Situated within the Scenic City of Chattanooga, Tennessee, the Read House is an upscale and remarkably busy hotel. Undergoing a twenty-five million dollar renovation, the downtown staple is a must stay for any visitor to the city. But behind all the polished marble flooring and original custom woodwork lurks some most bizarre paranormal activity.
Is the Read House Haunted?
The hotel was originally built in 1847 as the Crutchfield House by a philanthropic businessman named Thomas Crutchfield. The purpose of the hotel’s location was to serve as a prime place to stay once the railroads began passing through Chattanooga in 1850. The many trains brought with them lots of visitors to the Chattanooga area and the Read House, in particular, thus creating a very nice economy.
Of all things in 1861, future Confederate leader, Jefferson Davis actually stayed at the hotel and marked his stay with a speech delivering news to locals that the South was seceding from the Union. A fight ensued between Davis and some visitors as well as the locals and Crutchfield sold the hotel shortly thereafter. The new owner was a doctor by the name of John Read who significantly upgraded the property, adding to it even more luxurious architecture than ever before. Only somewhere along the way, a haunted spirit emerged.
The Ghosts of the Read House
Room 311 is the infamously haunted room of the Read House. According to local legend, a prostitute named Anna Netherly was murdered in the room somewhere around the end of the Civil War by a Union soldier. The legend implies there was a disagreement over money and the soldier slit Netherly’s throat, letting her bleed out and die on the floor in the room. While Netherly’s physical body might have been removed from the room, her spirit certainly remained.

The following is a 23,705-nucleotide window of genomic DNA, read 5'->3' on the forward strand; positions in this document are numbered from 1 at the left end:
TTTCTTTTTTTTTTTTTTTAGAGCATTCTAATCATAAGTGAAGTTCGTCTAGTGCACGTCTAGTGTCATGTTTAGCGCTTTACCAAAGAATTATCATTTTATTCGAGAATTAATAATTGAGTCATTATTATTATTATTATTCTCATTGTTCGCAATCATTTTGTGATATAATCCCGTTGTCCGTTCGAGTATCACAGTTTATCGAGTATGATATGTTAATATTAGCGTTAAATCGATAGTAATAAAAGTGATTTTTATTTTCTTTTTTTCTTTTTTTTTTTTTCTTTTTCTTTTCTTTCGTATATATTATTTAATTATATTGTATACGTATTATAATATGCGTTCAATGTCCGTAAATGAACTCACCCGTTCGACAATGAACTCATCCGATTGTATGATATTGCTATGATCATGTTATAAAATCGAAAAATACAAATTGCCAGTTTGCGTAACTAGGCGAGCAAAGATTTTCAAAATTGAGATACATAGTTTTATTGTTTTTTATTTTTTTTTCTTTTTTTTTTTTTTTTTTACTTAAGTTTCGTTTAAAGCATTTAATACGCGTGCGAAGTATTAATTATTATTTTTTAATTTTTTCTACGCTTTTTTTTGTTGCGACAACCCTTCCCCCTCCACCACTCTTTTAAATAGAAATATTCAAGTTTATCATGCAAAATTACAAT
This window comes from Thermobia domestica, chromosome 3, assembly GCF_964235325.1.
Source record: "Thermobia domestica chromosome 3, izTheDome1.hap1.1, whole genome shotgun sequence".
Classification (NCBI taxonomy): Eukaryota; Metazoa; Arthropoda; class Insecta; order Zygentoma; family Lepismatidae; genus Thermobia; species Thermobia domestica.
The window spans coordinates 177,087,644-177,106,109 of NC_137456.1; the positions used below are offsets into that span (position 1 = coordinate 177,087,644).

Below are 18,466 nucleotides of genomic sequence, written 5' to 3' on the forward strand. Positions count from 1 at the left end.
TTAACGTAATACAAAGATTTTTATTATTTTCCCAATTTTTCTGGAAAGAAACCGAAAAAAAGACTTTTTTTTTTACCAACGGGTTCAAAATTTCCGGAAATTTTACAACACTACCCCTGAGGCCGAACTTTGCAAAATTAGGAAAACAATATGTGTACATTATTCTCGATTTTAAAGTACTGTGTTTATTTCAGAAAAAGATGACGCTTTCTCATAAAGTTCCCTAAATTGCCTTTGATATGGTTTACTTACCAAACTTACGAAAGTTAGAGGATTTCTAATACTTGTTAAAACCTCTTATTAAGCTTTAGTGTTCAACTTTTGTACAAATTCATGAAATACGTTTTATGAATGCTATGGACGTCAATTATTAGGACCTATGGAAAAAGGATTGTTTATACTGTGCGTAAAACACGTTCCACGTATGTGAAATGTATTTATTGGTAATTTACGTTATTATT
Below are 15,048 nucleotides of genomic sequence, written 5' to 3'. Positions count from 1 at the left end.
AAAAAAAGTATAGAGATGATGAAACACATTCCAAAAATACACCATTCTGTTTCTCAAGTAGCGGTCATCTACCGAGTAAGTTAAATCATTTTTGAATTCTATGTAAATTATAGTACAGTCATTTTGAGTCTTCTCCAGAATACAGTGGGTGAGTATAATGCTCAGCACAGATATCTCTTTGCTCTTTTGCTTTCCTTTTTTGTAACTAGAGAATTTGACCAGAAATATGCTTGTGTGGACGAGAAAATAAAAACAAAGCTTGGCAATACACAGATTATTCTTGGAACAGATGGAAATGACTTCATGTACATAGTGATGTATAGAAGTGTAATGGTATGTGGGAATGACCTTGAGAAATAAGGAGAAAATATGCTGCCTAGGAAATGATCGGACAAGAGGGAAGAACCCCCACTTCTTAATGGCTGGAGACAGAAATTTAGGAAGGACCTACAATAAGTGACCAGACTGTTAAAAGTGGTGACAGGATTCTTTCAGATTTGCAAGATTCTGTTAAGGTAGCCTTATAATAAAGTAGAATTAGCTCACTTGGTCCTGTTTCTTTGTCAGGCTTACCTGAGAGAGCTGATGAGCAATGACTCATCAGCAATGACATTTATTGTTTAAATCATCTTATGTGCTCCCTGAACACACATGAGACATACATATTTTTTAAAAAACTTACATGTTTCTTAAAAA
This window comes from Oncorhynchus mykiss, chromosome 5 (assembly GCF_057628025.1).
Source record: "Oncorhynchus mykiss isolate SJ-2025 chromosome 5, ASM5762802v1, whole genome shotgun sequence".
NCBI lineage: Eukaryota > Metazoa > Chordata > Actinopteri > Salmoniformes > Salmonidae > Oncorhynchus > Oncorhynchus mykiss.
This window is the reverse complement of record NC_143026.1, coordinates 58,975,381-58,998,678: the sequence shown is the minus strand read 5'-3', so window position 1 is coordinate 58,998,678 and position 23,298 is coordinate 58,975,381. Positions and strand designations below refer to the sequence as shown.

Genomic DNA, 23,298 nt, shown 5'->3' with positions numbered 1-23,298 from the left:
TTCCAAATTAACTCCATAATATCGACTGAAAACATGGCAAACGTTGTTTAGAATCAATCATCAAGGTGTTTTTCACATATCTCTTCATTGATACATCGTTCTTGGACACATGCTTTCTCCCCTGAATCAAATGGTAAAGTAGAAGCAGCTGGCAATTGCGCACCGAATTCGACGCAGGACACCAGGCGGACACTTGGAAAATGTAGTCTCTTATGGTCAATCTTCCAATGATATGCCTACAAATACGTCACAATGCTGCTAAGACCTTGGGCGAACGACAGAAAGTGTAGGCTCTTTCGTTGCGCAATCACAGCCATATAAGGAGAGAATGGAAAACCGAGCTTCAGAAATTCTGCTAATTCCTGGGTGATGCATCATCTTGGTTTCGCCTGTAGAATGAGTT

Over the years, guests have reported paranormal activity in the room of all kinds. Objects have been moved, cold spots felt, as well as the faint and pale appearance of a young woman in period dress with a darkened slash around her throat. With visitors, Netherly’s spirit seems to only bother male guests, having been many reports of male guests being touched by an unseen presence.
When the Read House underwent renovations in 2017 and 2018. Crews were going to replace all the doors in the hotel. When it came to removing the door to Room 311, it refused to come off the hinges. Construction workers attempted for hours, but it was the only door in the entire ten-story hotel that refused to be taken down. Crews had to resort to using a buzzsaw to physically cutout out the door from the jamb. Was this an issue of a deeply settled door? Or Netherly’s ghost somehow not wanting to let go of the past?
Despite the reputation of Room 311, it is fully available to stay in if one chooses to stay at the historic Read House. It brings on a refreshing change of pace for a city like Chattanooga that covets tourism and chooses to embrace its sordid history rather than bury it.